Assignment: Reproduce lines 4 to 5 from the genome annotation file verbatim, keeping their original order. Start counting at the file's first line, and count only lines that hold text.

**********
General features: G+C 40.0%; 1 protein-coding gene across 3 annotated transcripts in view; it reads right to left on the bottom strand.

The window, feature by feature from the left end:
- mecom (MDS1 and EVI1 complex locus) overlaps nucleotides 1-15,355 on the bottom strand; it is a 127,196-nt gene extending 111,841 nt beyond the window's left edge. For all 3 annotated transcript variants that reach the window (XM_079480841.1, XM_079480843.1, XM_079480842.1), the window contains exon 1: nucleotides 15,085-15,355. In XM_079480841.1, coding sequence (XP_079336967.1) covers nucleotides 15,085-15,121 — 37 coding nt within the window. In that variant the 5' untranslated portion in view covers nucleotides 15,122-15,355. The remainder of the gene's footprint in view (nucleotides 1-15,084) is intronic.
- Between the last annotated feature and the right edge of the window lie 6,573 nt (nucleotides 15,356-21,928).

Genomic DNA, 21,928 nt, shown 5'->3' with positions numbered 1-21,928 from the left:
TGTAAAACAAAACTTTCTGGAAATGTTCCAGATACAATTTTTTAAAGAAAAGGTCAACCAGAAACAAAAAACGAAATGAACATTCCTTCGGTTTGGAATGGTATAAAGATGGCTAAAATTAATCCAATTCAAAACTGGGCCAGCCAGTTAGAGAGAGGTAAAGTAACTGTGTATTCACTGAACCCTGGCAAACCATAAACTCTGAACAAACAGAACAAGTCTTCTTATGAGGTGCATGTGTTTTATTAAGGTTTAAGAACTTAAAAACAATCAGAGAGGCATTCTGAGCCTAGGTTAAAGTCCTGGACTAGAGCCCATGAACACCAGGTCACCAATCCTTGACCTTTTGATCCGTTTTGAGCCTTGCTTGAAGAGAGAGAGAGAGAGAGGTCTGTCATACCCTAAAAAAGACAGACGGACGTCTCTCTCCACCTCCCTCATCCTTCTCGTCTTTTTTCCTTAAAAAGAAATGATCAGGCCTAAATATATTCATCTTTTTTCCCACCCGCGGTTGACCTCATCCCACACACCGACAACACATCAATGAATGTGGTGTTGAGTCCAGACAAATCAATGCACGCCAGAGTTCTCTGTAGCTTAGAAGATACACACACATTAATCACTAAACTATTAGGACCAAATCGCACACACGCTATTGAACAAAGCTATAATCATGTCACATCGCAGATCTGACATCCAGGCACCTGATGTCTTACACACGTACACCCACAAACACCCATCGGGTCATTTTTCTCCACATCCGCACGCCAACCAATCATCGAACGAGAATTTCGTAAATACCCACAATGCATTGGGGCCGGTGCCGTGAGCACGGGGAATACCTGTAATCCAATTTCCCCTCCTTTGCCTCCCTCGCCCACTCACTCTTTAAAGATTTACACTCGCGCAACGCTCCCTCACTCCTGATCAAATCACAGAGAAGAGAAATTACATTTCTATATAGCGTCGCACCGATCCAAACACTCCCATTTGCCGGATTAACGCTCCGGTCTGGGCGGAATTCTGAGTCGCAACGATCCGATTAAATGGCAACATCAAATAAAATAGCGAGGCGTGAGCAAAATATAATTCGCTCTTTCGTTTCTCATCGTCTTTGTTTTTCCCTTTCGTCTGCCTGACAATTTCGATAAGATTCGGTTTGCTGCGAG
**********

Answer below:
- Between the last annotated feature and the right edge of the window lie 6,573 nt (nucleotides 15,356-21,928).

Genomic DNA, 21,928 nt, shown 5'->3' with positions numbered 1-21,928 from the left: